"I'm banning you from buying the paper," Kelvin MacKenzie is reputed to have barked down the phone to a recalcitrant reader when he was editor of The Sun.
It seemed quite a good joke at the time, but now cultural figures are in all seriousness trying to ban the Prime Minister and members of his government from even liking their work.
First Paul Weller expressed distaste that David Cameron liked (and possibly misunderstood) his song "The Eton Rifles". Then the artist Michael Landy said he was "horrified" that arts minister Ed Vaizey had one of his paintings on his wall. Now, Morrissey and Johnny Marr of miserablist Eighties band the Smiths want Mr Cameron to stop liking them. The Prime Minister was a fan in his student days, and selected one of their tracks on Desert Island Discs.
"I forbid you to like the Smiths," declared Marr in a political outburst. Johnny Marr clearly is unimpressed by the notion that Conservative students and perhaps Conservative prime ministers can feel existential angst too. Marr's invective was swiftly followed by Morrissey, this time from the standpoint of a vegetarian appalled by Mr Cameron's stance on hunting. Mr Cameron was taunted about their hostility to him at Prime Minister's Questions on Wednesday.
The Prime Minister is breaking new ground in being banned from liking specific artists. Mrs Thatcher was certainly name-checked negatively by all sorts of artists in the 1980s, but never that I recall forbidden to like their work. And why stop at politics in the banning game? Lady Gaga might wish to ban boringly dressed people from enjoying her music.
Come to that, who else should Marr and Morrissey be banning? Does the ban just encompass Tory ministers, or does it include Tory voters as well? The Smiths might be shocked to discover the variety of people who have them in their record collections. And what about those multinational capitalist companies that produce the CDs, the concert promoters, the venues? Does Morrissey on his solo tours ever take a peek outside his dressing room to survey the hot-dog stalls?
It's a dangerous path to go down, this deciding who is and isn't allowed to like your work, even if it's half in jest. The true artist puts the work out there and allows it to affect everyone in different ways. The fact that George Orwell can still be claimed by socialists and Conservatives is testament to the complexity of his work and that it is open to radically different interpretation.
The Smiths were never in that league, of course, but they should rejoice that their work could touch a chord in people of different political persuasions, could affect their thinking, could maybe even change them. And if none of those things, then let them just like the tunes.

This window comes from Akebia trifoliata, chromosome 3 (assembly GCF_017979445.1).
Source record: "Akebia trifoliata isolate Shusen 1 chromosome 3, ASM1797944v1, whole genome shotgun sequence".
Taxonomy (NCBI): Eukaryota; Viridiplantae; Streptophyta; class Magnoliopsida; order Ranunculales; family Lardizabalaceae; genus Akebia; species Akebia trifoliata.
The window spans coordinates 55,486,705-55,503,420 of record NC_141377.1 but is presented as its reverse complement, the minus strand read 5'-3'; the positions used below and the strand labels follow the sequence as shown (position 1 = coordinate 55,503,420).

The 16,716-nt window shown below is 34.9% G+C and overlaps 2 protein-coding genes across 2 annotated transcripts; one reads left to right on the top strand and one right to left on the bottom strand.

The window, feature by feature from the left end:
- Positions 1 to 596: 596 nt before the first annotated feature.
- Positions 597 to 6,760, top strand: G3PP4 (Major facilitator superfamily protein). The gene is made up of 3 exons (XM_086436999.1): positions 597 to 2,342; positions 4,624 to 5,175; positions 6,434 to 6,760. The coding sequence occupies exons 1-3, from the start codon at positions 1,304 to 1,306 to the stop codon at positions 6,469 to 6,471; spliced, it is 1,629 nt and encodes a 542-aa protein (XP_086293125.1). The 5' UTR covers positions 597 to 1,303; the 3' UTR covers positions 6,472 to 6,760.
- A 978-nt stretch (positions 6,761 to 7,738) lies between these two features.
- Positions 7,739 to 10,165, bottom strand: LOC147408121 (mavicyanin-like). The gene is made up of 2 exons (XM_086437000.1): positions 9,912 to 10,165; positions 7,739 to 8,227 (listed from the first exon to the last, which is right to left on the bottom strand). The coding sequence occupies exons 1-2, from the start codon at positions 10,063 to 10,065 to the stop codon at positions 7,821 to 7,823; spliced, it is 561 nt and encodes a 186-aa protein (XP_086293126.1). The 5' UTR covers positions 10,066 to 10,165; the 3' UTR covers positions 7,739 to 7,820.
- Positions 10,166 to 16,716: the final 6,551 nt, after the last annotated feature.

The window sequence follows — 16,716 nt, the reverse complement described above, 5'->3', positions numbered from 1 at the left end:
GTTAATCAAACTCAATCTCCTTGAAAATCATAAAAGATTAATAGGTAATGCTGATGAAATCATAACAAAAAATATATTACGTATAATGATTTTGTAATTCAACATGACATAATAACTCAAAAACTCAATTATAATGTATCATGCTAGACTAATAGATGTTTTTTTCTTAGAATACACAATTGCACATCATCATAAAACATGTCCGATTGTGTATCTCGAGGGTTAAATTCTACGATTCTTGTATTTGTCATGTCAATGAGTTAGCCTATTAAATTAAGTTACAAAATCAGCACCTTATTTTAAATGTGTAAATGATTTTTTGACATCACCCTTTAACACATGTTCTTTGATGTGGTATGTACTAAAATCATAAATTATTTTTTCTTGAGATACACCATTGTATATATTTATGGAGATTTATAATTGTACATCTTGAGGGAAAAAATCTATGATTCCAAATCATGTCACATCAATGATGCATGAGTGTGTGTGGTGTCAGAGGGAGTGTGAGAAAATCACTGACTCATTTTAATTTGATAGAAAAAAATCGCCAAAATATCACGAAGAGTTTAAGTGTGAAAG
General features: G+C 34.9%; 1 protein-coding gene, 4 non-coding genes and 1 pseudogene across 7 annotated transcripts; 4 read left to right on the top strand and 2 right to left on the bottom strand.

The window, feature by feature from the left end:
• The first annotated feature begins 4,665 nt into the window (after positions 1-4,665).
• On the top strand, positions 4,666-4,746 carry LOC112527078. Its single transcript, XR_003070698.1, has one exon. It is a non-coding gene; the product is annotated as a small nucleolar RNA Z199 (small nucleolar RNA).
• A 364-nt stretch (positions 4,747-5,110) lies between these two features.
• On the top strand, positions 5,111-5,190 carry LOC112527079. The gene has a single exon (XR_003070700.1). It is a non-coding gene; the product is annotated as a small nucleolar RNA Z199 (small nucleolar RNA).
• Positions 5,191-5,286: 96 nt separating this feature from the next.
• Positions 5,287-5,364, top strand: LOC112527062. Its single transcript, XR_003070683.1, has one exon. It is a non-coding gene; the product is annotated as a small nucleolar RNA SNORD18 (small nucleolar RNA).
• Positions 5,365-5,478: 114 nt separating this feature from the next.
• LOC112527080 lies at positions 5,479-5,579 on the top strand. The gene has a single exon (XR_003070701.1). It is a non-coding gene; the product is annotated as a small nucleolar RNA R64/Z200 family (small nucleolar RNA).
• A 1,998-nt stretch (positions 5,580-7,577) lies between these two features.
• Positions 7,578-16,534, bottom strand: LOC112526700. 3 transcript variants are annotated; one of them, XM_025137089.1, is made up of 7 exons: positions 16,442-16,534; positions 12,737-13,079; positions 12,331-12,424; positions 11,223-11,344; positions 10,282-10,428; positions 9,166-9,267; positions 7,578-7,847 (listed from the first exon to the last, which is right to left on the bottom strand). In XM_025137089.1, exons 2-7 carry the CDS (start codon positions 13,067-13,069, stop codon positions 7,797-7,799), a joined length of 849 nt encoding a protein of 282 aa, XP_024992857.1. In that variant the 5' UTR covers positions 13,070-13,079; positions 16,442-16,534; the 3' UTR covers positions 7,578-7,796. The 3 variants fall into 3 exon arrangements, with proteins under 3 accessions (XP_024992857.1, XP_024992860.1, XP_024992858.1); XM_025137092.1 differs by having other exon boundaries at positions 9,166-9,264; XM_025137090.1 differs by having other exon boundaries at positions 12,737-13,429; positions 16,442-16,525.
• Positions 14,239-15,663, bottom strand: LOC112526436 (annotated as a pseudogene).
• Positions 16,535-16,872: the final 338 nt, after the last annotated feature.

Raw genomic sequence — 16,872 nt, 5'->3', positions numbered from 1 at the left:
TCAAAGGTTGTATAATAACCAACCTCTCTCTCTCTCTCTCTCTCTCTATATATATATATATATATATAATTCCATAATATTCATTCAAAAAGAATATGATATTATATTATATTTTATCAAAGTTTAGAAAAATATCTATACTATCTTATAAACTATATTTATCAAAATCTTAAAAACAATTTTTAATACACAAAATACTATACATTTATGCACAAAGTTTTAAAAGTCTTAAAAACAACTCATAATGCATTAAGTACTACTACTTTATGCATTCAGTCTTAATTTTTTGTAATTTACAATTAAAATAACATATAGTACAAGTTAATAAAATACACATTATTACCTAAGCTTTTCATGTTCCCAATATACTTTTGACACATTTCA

I don't think David Cameron should feel embarrassed. Marr and Morrissey should. They have diminished their art and made it propaganda.
The sun never sets on Coronation Street
I haven't watched Coronation Street for a while but was prompted to do so this week, first by a remarkably good BBC4 drama about how the determination of its creator Tony Warren ensured it was broadcast in the first place, and also by the fact that it was the show's 50th anniversary.
Three things seem to have changed since I last watched. First, there was the "Corriegeddon" tram catastrophe – more suited to a disaster movie than a show about ordinary people leading ordinary but brilliantly scripted lives; second, there was the infuriating habit of a trailer at the end of one episode showing the havoc in the next and warning viewers not to miss it. Isn't the point of Coronation Street that it has a devoted following that doesn't need such heavy-handed injunctions to stay tuned?
But it was the third thing that alarmed me most. Several of the characters in this gritty, working-class Salford neighbourhood had rather alarming suntans, uncannily like those acquired by highly paid actors taking a winter break in the Caribbean. Indeed, Ken Barlow, with glowing tan and bouffant hairdo, reminded me of Barry Manilow in his prime.
Stop trampling on the clog dancers
In his lament for the way poetry is taught and perceived, Sir Andrew Motion, the former poet laureate, claimed that members of the public rate it so poorly that they view it as they do clog dancing. Sir Andrew is right to champion poetry but unfair to reference clog dancing as the epitome of all that is ludicrous.
Let's hear it for the clog dancers, dedicated practitioners of an unfashionable but highly skilled art form. They should take a leaf from Sir Andrew's book and nominate a clog-dancing laureate. Clog dances should be devised to mark royal births and marriages, not least the one next April. And whoever is the clog dancer in chief should receive a knighthood.Reuse content